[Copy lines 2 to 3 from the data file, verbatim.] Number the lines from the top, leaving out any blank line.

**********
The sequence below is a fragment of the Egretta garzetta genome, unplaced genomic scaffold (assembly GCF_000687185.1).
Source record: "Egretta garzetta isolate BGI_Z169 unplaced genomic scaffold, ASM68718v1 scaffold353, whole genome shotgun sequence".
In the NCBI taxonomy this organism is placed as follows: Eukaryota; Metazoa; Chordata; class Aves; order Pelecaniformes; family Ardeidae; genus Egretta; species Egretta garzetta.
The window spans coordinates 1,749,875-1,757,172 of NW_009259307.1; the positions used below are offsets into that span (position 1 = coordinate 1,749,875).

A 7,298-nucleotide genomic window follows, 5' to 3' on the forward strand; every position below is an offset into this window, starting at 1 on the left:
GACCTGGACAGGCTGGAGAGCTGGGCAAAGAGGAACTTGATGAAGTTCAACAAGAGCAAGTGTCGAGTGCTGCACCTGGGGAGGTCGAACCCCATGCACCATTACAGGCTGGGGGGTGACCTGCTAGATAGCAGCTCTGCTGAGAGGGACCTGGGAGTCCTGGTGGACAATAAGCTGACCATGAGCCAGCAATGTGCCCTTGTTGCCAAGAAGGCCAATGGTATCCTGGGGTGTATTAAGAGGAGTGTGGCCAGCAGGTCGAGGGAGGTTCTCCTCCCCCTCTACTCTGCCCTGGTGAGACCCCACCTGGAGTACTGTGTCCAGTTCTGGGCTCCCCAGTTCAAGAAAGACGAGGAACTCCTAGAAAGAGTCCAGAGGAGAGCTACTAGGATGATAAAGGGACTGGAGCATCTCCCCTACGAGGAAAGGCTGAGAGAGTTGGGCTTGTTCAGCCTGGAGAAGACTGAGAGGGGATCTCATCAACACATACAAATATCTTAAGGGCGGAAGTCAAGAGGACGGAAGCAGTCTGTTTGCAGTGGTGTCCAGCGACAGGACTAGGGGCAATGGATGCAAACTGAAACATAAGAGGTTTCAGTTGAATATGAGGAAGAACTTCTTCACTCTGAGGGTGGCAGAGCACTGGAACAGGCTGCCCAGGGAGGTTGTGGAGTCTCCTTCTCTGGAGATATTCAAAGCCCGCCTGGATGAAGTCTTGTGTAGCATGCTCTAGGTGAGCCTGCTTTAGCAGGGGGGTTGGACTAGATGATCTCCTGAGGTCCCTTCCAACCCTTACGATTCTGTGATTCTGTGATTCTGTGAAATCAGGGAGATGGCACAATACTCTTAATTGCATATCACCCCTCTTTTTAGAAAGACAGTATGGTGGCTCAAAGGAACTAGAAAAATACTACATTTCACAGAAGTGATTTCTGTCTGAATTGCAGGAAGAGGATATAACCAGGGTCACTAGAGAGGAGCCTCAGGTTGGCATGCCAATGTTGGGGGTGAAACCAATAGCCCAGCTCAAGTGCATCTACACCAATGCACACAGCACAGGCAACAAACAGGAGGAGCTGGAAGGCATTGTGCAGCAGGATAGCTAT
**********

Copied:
Source record: "Egretta garzetta isolate BGI_Z169 unplaced genomic scaffold, ASM68718v1 scaffold353, whole genome shotgun sequence".
In the NCBI taxonomy this organism is placed as follows: Eukaryota; Metazoa; Chordata; class Aves; order Pelecaniformes; family Ardeidae; genus Egretta; species Egretta garzetta.